The Eastern Hog-nosed snake is recognized as a threatened species in Ontario and has a limited range in Southern Ontario. These snakes are typically found in sandy habitats, such as beaches and dry woods – especially where there is a healthy population of toads which are this snake’s favourite meal! Wasaga Beach Provincial Park provides suitable habitat for this species and has been spotted a number of times within park boundaries.
The name of this snake refers to the expanded scales around the front of their face, giving the snake an up-turned snout appearance. The function of these shovel-like scales is to assist the snake in burrowing through loose sand in search of the American toad. Hog-nosed snakes are specialized toad feeders and are resistant to the toxins toads contain. This snake is not venomous and is harmless.
One of the main threats to the Eastern Hog-nosed snake is the lack of public awareness regarding their fascinating behaviour and their habitat requirements. When threatened, hog-nosed snakes will rear their head, flatten their neck to look like a cobra, and hiss loudly. If this display is not effective, the snake will harmlessly strike at the intruder with its mouth closed. The Eastern Hog-nosed snake has developed these techniques that resemble venomous snake activity as a defence mechanism to ward off predators. As a last resort the snake will finally roll over onto its back and play dead to convince their predator they are an unappetizing feast!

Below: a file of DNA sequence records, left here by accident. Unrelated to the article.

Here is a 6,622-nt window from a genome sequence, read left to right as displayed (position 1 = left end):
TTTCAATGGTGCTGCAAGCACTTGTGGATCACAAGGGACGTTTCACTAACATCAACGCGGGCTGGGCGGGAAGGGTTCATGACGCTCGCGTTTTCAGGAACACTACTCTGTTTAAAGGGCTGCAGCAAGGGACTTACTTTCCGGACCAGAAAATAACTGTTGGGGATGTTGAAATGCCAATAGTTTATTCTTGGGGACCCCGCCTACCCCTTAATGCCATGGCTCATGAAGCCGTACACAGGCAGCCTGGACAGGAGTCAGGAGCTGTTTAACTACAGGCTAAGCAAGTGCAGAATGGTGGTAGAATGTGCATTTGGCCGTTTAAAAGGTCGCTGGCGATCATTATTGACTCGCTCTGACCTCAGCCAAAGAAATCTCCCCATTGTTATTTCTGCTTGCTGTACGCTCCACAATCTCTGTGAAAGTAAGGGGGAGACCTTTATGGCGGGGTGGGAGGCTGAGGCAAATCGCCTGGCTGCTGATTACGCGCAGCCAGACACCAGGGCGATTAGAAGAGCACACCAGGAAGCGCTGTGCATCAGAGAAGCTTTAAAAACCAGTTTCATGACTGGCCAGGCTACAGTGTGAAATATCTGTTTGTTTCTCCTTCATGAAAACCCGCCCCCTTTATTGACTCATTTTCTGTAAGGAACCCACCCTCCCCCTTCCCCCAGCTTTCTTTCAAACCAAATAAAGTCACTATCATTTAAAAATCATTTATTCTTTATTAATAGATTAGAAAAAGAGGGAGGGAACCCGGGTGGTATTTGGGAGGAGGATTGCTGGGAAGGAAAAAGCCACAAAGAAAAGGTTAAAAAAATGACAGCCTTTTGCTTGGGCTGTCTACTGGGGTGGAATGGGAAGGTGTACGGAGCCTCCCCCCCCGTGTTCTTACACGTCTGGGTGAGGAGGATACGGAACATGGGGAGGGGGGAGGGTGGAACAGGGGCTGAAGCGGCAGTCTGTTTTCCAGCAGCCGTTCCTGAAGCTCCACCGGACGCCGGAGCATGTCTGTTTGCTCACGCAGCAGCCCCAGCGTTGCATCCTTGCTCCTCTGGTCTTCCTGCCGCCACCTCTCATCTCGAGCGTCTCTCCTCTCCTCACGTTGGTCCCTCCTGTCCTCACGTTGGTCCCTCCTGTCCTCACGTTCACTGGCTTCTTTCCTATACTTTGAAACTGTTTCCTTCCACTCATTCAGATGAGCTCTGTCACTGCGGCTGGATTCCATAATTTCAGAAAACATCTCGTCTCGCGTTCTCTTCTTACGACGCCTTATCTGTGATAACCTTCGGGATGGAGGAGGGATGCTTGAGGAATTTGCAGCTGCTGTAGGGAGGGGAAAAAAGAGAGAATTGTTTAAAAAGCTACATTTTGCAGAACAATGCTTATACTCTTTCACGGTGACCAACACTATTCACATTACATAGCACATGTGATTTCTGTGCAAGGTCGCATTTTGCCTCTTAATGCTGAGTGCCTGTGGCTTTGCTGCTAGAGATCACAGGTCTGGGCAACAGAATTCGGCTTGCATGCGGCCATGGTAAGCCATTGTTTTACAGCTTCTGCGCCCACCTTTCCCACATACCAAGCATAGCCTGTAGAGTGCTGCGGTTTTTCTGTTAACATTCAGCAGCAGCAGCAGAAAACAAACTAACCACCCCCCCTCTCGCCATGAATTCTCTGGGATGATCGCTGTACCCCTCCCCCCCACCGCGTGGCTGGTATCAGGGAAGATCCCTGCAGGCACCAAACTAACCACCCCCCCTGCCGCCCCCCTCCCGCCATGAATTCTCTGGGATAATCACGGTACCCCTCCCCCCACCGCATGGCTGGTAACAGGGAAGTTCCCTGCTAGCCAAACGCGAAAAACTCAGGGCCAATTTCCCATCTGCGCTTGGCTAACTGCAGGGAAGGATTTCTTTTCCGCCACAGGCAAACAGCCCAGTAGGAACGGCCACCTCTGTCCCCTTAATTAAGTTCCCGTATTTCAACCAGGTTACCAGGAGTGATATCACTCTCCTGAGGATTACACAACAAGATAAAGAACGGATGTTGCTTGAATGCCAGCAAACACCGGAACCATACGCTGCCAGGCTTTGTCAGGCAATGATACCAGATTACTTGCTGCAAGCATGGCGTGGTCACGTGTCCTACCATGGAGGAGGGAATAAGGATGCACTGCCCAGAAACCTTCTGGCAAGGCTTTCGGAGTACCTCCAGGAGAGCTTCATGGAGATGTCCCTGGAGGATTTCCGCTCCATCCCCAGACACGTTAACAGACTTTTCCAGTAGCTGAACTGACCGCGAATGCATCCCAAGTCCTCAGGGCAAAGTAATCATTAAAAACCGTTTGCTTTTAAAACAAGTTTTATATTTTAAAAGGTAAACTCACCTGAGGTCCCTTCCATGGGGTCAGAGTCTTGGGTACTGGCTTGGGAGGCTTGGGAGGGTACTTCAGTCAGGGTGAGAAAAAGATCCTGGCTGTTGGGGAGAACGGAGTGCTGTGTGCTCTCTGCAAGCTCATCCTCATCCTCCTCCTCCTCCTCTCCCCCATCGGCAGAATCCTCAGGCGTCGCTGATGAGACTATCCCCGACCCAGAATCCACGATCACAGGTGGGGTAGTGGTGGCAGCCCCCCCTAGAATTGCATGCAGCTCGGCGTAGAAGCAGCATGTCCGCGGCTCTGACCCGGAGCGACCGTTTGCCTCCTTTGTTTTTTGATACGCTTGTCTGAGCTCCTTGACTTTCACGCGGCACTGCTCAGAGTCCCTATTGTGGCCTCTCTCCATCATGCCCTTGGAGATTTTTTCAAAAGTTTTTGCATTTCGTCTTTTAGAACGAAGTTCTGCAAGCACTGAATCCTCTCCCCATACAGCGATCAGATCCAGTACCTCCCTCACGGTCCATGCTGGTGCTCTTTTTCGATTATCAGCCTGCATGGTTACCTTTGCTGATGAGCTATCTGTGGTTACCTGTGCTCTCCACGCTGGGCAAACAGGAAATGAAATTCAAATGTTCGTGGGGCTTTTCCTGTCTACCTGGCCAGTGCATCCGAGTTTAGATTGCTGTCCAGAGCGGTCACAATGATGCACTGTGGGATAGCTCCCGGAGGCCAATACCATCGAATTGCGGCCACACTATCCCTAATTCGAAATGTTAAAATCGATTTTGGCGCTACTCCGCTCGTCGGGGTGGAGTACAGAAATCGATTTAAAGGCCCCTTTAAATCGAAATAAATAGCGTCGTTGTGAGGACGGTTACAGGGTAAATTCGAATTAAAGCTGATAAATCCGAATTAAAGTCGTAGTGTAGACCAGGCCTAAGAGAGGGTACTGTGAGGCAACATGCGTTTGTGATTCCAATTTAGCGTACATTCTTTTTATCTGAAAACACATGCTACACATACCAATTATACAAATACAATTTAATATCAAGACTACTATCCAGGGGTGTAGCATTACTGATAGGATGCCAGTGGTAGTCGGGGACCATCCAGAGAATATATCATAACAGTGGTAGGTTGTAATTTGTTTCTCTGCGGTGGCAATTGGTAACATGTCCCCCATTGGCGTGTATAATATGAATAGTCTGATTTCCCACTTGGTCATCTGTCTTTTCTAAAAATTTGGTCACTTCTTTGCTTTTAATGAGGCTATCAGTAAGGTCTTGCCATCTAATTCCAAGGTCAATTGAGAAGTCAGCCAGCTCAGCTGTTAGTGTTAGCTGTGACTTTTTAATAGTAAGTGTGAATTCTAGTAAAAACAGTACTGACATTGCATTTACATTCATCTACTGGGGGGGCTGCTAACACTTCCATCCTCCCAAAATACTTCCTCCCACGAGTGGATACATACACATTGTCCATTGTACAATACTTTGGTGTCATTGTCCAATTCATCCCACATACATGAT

Hog-nosed snakes are fairly distinctive. They are a heavy-bodied snake with a shovel-like upturned snout and a grey/brown colour. Young snakes have irregular green and brown patches along their back, while adult snakes tend to be uniform in colour. A key feature of this snake is conspicuous black patches just behind their head. The average length is about 60 cm (2 feet), with a maximum length of one metre (three and a half feet). Often simply observing this behaviour is enough to determine it is a hog-nosed snake!
Hog-nosed snake research and monitoring took place in Wasaga Beach from 2001 to 2005 and from 2015 to 2017. This research focused on the life history, microhabitat, and ecological requirements of the Eastern Hog-nosed Snake in Wasaga Beach Provincial Park and the surrounding community. Snakes were captured, measured, and weighed to determine changes over time. Blood samples were also taken to determine relationships within the park’s population and to compare it to other known populations of Hog-nosed snakes. The snakes were only out of their natural setting for a few hours and were released back to the same point of capture.
The other focus of the research was to determine the seasonal movements of these snakes. This was accomplished using radio telemetry equipment. Hog-nosed snakes were surgically implanted with radio transmitters and then tracked every other day until they entered hibernation in the fall. The data from this study helped to assess habitat preferences and what areas of the park they prefer to use for feeding, shedding their skin, mating, and hibernating.
Park Staff continue to report sightings of Hog-nosed snakes, and you can too! Using the Ontario Nature Reptile & Amphibian Atlas app or website, report your sightings of hog-nosed snakes and help us preserve this amazing species!